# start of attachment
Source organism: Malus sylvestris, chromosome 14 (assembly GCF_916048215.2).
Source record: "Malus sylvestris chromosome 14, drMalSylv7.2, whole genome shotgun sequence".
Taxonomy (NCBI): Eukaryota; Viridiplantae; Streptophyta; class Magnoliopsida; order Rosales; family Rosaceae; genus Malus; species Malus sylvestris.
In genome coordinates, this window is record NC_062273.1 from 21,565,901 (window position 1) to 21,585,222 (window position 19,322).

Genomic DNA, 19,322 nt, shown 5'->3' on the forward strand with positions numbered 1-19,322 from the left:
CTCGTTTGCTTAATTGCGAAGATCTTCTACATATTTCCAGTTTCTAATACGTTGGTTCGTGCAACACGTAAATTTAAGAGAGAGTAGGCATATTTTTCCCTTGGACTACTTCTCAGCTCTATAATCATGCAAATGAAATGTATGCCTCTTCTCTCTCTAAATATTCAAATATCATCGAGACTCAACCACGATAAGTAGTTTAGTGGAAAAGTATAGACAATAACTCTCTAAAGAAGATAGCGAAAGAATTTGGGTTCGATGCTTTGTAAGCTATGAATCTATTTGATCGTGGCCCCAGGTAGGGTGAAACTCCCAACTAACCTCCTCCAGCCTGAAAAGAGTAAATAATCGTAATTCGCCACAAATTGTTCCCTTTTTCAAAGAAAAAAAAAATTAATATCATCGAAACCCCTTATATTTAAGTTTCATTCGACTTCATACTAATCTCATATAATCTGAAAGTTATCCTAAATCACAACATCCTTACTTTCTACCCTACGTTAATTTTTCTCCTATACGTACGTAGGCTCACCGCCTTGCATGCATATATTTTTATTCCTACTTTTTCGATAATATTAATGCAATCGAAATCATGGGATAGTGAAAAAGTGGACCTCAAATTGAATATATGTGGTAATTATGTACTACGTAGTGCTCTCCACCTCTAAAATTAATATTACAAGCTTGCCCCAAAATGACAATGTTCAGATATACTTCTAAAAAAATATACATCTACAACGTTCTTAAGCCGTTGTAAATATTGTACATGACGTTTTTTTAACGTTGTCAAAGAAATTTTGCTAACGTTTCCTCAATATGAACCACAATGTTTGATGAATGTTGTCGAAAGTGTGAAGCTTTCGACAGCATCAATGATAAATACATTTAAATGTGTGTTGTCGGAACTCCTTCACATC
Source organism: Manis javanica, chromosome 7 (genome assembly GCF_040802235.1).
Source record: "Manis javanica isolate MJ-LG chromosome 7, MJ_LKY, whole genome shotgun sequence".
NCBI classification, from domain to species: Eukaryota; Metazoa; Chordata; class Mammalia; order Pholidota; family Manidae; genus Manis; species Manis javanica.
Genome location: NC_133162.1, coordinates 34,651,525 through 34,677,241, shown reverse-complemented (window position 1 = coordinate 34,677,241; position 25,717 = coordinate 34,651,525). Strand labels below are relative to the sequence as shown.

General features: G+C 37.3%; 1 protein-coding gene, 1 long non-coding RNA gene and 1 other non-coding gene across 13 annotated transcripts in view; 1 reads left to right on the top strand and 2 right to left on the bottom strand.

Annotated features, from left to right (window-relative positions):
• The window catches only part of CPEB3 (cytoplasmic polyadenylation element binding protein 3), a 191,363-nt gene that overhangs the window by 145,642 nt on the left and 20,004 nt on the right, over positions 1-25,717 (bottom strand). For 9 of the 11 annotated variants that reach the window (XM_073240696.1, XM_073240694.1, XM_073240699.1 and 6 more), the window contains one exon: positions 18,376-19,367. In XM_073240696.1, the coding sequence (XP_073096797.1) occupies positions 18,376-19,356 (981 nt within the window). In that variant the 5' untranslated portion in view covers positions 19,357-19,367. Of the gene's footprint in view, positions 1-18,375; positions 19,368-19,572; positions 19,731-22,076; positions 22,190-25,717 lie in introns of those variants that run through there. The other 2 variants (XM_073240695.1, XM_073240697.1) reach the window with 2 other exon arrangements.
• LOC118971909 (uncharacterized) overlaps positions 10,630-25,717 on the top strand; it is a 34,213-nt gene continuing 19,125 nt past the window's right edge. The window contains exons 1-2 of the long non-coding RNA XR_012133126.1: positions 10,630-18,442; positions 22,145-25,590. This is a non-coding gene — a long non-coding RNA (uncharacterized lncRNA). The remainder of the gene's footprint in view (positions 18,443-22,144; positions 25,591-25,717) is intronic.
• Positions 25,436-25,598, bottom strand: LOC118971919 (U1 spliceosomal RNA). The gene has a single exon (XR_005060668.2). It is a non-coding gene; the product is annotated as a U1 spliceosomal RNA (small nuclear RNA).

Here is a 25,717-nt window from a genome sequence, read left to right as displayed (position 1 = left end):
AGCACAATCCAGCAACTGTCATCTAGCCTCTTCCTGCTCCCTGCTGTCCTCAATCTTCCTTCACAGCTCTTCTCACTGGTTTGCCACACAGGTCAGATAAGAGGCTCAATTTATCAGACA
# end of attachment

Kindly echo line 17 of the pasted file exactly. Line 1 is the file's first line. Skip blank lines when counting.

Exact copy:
AGCACAATCCAGCAACTGTCATCTAGCCTCTTCCTGCTCCCTGCTGTCCTCAATCTTCCTTCACAGCTCTTCTCACTGGTTTGCCACACAGGTCAGATAAGAGGCTCAATTTATCAGACA